Stephanie LaRose (03/10/04)
It is strange to me to think of a planet without plate tectonics. They still have mantle and crust, so I see no reason why it shouldn't break (as the Red Sea is doing now) and start to create plates. Maybe it is simply cooler because it is smaller and farther from the sun, so the currents in the mantle are not as active as ours. There is the question of recent volcanism, and if not, my hypothesis could be correct, because it seems that mantle plumes (which also form volcanoes) will start rifting.
It is amazing how enormous the geologic features are on Mars because of the lack of plate tectonics. Olympus Mons is absolutely enormous and it must be because of a continual supply of magma from the core. If true, this could help us to better understand the idea of hotspots, which is the most well-known explanation for the Hawaiian Islands, but has recently come under fire by those who say that hot spots are not stationary. Looking at other planets definitely helps one to understand our own. This is especially true in the fact that the Moon, Mercury, and Mars all show signs from the beginning of our solar system; things that have now disappeared from our planet due to its plate tectonics.
There is the question of water on Mars that has recently been confirmed by the two rovers on the surface now. It has always been speculated that this was the case. The question is how much and for how long. The younger craters show an interesting pattern of eject, which almost looks as if it mixed with water as it was ejected, creating lobe-like features around the crater.
When Sojourner ventured to Mars, it found that there was a wide range of silica content, including silica contents that make the rock more andesitic than basaltic. The reading does not go into detail as to how this might have happened, only to say that it may not have formed from partial melting. From Geo 22, I learned that andesite was formed due to the wet partial melting of basalt at a subduction zone. I would like to know more about what the scientists think. Some do say that there might have been plate tectonics early in Mars's history.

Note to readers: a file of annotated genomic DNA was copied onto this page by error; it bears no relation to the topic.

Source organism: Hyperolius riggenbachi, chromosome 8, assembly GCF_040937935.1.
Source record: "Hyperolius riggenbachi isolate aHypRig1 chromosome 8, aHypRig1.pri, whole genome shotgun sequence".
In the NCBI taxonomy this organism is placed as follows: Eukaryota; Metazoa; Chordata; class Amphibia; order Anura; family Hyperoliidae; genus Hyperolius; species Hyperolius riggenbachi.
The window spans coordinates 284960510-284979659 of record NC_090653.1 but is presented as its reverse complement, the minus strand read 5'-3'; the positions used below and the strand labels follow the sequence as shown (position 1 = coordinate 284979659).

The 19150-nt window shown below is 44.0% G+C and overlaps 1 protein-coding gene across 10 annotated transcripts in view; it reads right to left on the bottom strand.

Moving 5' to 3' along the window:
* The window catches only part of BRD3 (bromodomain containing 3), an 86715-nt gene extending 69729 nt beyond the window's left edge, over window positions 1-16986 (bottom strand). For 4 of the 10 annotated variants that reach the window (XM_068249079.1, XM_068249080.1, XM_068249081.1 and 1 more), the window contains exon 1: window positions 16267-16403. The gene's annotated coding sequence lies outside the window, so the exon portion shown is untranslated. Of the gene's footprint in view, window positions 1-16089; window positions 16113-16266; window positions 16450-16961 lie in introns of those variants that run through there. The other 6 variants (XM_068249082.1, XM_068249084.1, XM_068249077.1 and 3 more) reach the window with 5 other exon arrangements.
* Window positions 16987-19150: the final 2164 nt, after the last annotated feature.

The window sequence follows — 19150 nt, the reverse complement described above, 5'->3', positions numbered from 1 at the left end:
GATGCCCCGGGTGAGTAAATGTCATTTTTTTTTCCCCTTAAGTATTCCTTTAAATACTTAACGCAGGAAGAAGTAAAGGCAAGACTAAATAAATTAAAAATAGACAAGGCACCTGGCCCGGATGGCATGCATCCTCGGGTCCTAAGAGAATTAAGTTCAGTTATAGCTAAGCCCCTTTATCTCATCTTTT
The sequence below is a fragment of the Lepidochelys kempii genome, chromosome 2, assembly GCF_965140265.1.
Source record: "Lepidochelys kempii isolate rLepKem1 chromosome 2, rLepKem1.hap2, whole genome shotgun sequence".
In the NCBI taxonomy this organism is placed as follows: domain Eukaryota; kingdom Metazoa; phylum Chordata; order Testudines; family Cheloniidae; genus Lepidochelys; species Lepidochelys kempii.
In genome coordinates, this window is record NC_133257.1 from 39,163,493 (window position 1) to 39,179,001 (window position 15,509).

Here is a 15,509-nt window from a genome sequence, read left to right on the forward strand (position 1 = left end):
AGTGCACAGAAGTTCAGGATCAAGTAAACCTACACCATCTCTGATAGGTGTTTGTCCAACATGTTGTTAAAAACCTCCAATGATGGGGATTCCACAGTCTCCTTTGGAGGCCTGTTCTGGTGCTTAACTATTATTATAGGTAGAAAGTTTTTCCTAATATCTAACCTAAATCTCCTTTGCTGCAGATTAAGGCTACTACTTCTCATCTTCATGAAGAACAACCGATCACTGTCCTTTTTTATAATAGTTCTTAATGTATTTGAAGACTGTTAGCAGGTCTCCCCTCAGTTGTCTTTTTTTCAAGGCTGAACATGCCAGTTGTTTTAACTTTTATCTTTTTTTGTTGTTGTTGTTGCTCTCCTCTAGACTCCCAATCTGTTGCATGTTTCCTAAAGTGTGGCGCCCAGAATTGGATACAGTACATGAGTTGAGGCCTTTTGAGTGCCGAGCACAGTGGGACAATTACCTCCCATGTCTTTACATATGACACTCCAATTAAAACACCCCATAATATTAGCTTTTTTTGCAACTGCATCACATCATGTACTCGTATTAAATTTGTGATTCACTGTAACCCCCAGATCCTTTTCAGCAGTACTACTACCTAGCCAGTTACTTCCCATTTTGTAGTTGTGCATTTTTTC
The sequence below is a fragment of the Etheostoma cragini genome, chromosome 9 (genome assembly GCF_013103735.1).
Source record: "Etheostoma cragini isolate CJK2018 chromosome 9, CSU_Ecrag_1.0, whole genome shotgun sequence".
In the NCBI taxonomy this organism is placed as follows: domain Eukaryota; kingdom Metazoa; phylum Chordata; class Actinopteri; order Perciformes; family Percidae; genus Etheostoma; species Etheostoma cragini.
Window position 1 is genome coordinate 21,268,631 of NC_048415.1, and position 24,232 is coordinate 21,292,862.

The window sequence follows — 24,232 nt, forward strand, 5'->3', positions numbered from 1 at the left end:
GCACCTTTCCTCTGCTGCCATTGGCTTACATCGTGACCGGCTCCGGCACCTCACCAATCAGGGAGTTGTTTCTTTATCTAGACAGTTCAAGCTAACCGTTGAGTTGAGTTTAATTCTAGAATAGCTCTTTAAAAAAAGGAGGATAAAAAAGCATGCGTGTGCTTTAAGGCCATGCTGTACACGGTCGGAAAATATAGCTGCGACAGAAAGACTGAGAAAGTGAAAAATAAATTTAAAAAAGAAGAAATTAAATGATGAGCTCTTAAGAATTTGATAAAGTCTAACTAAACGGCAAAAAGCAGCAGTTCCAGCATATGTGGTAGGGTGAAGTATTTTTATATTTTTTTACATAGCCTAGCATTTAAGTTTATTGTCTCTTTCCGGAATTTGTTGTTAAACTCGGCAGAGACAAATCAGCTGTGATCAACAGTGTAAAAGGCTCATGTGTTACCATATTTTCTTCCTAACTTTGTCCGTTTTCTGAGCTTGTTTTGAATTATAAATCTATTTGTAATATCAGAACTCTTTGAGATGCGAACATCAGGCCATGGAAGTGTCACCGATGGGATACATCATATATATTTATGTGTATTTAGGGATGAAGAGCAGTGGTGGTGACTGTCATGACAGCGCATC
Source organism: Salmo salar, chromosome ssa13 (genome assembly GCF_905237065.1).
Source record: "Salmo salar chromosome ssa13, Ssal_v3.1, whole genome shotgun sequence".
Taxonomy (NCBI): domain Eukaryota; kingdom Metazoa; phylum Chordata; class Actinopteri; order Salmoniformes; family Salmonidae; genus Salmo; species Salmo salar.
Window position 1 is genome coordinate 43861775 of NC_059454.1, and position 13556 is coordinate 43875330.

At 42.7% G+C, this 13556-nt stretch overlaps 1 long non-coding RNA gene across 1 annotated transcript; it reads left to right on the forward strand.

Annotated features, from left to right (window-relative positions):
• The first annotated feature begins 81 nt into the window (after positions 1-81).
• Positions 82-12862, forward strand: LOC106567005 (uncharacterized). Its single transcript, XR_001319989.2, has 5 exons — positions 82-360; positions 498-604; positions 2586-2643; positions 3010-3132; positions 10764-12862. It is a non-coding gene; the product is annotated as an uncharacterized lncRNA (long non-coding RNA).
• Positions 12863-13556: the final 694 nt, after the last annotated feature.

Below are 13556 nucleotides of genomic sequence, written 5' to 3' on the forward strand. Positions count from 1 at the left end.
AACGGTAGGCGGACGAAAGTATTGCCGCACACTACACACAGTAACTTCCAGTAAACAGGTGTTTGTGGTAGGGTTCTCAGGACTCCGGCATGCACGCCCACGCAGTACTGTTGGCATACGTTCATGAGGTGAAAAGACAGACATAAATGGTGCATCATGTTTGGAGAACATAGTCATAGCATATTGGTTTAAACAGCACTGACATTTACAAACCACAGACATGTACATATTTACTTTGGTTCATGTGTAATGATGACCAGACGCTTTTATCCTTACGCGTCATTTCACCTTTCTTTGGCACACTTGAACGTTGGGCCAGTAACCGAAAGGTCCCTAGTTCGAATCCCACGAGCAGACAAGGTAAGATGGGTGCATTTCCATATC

All of this work is being done by various rovers and orbiters that we send out to Mars. I know that it would be an amazing thing to have humans on Mars, but as an article that we read earlier in the semester pointed out, we would mostly be humans sending out rovers of our own, only based on Mars as opposed to Earth. But of course, as with the Moon missions, it would be great to bring back rocks from Mars to study here. I am still undecided as to whether or not it is better to have humans on Mars versus rovers.
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At "Bliny Night" I listened to Alexander Basilevsky talk about the Soviet missions to the moon. He listed over 20 missions, saying if they were a failure or not and if they were rovers or orbiters. There were a lot of successful missions by them! As he put it, there were about two successful missions for every one crash. I was very surprised by this, having thought before there were fewer missions that actually were launched and that more of them had been failures.
Basilevsky also talked about why the Lunokhod ended up dying after 11 months. He basically said the same thing our reading did. There was a shadow in the way of the driver, so they ended up inside a small crater. After reaching a 20 degree tilt, it stopped. When they opened the solar collectors, they got dust on them from hitting the side of the crater. They did not care about the slight loss of power. When they closed them up for the night, the dust was pushed onto the radiator and overheated it. It was nice to hear the story first-hand though.